Three years after the Fort Hood military base massacre by a radical Muslim soldier, it seems the Senate is not interested in the possibility of jihadist infiltration of the U.S. military.
Instead, U.S. lawmakers apparently have deep concerns about American Muslim soldiers being harassed or even violently attacked by other enlistees because of the 2009 tragedy.
Earlier this week, Chuck Hagel, President Obama’s nominee for defense secretary, submitted his responses to an extensive questionnaire by the Senate Armed Services Committee probing his positions ahead of scheduled confirmation hearings.
That section contained only the following two questions:
Are you concerned that the attack at Fort Hood could lead to harassment or even violence against Muslims in the military?
If confirmed, what strategies would you advocate to address the potential for harassment or violence against Muslims in the U. S. military?
Not a single question asked how Hagel might implement policies to ensure against the enlistment of radicalized Muslims or how the military can work against already enlisted Muslim soldiers being radicalized.
The committee also did not ask Hagel for recommendations on how military leaders can work to better recognize the signs of a radicalized Muslim soldier.
In the case of Nidal Malik Hasan, whose shooting massacre left 13 dead and dozens more wounded, army superiors were reportedly exposed to Hasan’s radicalism but failed to take measures against the army psychiatrist.
Hasan reportedly gave a slideshow presentation on Muslims in the U.S. military that included anti-war statements and sections of the Quran that call for jihad.
Hasan, an American of Palestinian decent, attended a controversial mosque, Dar al-Hijrah, in Great Falls, Va., in 2001 at the same time as two of the 9/11 terrorists.
The mosque was led at the time by late al-Qaida leader Anwar al-Awlaki, who was killed in 2011 in a U.S. drone strike.
A Muslim officer at Fort Hood in Texas was quoted by the London Telegraph as saying Hasan’s eyes “lit up” when he mentioned his deep respect for Awlaki’s teachings.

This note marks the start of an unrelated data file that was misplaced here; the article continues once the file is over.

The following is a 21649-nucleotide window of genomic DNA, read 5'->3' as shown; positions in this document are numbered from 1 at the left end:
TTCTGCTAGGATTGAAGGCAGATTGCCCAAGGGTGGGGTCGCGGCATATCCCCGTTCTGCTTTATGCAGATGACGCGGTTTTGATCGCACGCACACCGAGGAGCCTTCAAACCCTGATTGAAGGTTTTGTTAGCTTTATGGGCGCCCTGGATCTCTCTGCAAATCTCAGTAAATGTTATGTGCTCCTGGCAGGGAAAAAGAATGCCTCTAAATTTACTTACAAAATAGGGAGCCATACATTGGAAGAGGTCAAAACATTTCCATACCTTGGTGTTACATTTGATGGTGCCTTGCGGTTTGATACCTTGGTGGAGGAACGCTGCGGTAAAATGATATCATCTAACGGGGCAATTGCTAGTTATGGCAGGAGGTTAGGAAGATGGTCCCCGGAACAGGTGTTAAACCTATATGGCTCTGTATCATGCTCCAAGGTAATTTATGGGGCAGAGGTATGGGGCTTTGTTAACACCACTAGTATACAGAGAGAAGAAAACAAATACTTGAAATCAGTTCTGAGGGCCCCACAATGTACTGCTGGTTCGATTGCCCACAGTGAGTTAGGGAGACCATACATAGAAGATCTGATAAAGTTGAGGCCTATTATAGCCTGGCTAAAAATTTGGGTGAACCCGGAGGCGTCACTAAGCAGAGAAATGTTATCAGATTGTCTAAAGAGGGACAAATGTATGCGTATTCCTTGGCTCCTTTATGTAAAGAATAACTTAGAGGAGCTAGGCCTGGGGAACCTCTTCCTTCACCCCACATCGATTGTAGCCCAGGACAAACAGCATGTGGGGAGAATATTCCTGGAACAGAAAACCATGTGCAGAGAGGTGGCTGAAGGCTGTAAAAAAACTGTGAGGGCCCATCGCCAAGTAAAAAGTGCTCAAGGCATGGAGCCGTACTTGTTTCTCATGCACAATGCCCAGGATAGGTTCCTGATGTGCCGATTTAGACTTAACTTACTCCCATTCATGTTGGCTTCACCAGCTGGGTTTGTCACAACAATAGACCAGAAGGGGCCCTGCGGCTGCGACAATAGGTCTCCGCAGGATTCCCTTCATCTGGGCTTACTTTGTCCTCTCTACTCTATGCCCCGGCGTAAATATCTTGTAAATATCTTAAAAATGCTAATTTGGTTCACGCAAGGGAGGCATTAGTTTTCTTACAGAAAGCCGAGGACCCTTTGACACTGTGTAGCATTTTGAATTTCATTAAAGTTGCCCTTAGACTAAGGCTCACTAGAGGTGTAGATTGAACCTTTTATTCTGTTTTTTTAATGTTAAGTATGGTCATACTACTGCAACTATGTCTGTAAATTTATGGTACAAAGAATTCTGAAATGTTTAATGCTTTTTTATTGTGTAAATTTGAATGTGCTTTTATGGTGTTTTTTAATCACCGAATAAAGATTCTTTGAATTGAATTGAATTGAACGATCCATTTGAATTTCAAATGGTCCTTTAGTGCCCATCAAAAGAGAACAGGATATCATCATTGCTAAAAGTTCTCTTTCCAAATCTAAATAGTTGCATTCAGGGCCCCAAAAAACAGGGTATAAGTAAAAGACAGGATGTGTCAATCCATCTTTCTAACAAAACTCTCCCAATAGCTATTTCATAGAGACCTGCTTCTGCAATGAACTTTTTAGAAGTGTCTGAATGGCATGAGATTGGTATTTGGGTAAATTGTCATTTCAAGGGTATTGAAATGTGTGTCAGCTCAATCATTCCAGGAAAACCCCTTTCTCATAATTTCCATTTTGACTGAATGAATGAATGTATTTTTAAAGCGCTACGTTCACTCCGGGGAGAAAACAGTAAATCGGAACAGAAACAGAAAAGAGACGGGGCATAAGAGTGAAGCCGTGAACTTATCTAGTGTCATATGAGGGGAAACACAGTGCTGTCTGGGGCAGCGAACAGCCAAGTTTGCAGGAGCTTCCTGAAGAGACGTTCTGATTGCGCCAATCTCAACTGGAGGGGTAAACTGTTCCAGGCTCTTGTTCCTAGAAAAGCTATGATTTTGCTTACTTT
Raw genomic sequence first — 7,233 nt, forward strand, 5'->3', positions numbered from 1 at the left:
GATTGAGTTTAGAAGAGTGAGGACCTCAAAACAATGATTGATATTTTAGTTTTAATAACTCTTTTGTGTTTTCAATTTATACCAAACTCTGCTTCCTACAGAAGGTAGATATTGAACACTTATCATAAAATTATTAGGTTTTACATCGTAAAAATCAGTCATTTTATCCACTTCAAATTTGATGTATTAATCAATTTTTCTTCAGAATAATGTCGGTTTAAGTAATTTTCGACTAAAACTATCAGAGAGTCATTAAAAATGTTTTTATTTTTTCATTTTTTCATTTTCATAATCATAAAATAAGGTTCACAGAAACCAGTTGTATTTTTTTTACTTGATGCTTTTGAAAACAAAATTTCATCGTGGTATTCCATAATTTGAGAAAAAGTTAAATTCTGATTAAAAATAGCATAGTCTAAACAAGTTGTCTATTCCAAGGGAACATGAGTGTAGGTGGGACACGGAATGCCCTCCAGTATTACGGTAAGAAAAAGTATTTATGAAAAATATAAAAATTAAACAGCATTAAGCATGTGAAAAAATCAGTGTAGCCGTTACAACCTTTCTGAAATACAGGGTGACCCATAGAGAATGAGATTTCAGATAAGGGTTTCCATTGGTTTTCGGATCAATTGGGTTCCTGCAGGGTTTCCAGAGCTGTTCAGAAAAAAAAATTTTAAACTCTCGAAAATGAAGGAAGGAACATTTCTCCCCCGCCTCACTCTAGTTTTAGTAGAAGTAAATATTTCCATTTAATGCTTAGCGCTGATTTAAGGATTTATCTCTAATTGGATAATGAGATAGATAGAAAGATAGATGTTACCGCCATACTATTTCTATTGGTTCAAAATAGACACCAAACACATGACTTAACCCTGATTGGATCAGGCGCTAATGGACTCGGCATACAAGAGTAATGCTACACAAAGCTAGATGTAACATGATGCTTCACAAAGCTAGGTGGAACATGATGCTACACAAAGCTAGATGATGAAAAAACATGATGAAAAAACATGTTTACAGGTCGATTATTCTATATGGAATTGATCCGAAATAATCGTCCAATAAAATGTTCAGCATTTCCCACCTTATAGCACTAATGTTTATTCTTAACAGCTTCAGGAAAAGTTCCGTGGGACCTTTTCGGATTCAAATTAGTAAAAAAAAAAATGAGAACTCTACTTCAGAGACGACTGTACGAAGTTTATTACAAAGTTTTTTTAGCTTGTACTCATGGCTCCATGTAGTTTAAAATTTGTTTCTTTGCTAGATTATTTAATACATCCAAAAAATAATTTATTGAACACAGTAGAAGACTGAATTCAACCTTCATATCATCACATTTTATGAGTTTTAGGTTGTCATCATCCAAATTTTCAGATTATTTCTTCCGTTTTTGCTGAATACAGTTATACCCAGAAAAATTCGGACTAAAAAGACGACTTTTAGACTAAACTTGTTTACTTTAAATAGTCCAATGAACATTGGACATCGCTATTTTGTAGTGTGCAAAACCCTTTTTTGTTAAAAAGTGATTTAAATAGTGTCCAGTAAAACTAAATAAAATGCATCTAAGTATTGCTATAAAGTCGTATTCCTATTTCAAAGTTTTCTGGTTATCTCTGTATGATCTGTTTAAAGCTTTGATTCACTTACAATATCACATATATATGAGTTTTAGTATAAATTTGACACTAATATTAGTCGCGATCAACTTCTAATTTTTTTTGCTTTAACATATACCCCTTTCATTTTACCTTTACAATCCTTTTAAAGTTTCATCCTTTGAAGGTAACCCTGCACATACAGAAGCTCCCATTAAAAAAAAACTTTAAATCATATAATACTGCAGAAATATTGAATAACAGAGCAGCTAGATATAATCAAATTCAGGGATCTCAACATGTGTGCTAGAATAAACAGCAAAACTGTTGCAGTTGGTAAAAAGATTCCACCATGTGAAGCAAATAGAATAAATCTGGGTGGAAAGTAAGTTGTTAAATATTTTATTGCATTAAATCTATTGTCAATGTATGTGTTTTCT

To this day, both the Obama administration and the military are loathe to call the Fort Hood shooting a terrorist attack even though survivors of Hasan’s rampage were quoted by news media as saying he began his attack by shouting “Allahu akbar” or “Allah is greatest” in Arabic.
Hasan reportedly had earlier given away copies of the Quran to neighbors.
Relatives told media that after the death of Hasan’s parents, in 1998 and 2001, he became a devout Muslim.
“After he lost his parents he tried to replace their love by reading a lot of books, including the Quran,” his uncle, Rafiq Hamad, said.
A former classmate told the Associated Press Hasan was a “vociferous opponent of the war” and “viewed the war against terror” as a “war against Islam.”
Dr. Val Finnell, who attended a master’s in public health program in 2007-2008 at Uniformed Services University with Hasan, said the murderer previously told classmates he was “a Muslim first and an American second.”
“In retrospect, I’m not surprised he did it,” Finnell said. “I had real questions about what his priorities were, what his beliefs were.”
After Hagel’s live appearance before the Senate committee today, he was described by Washington media as appearing “defensive, frustrated and lethargic.”
But he also raised some eyebrows with his comments, including his non-comments. For example, Sen. James Inhofe, ranking Republican, asked, “Given that Iran, the people – I’m quoting right now from Iran – people of the Middle East, the Muslim region and North Africa, people of these regions hate America from the bottom of their heart. It further said Israel is a cancerous tumor in the heart of the Islamic world. They further said Iran’s warriors are ready and willing to wipe Israel off the map. The question I’d like to ask you, and you can answer for the record if you’d like, why do you think the Iranian foreign ministry so strongly supports your nomination to be the Secretary of Defense?”
Hagel said, “I have a difficult enough time with American politics, senator. I have no idea, but thank you. And I’ll be glad to respond further for the record.”
Freshman Texas Sen. Ted Cruz that played two tapes from Hagel appearances on Al Jazeera – including when he did not appear to challenge a caller accusing Israel of war crimes.
In the second tape, Hagel appeared to endorse a comment that American is a bully.
Cruz told Hagel that is not a position expected of a high government official.
Hagel also refused to answer yes or no to Sen. John McCain’s question about whether he was right or wrong to call a troop surge a “dangerous foreign policy.”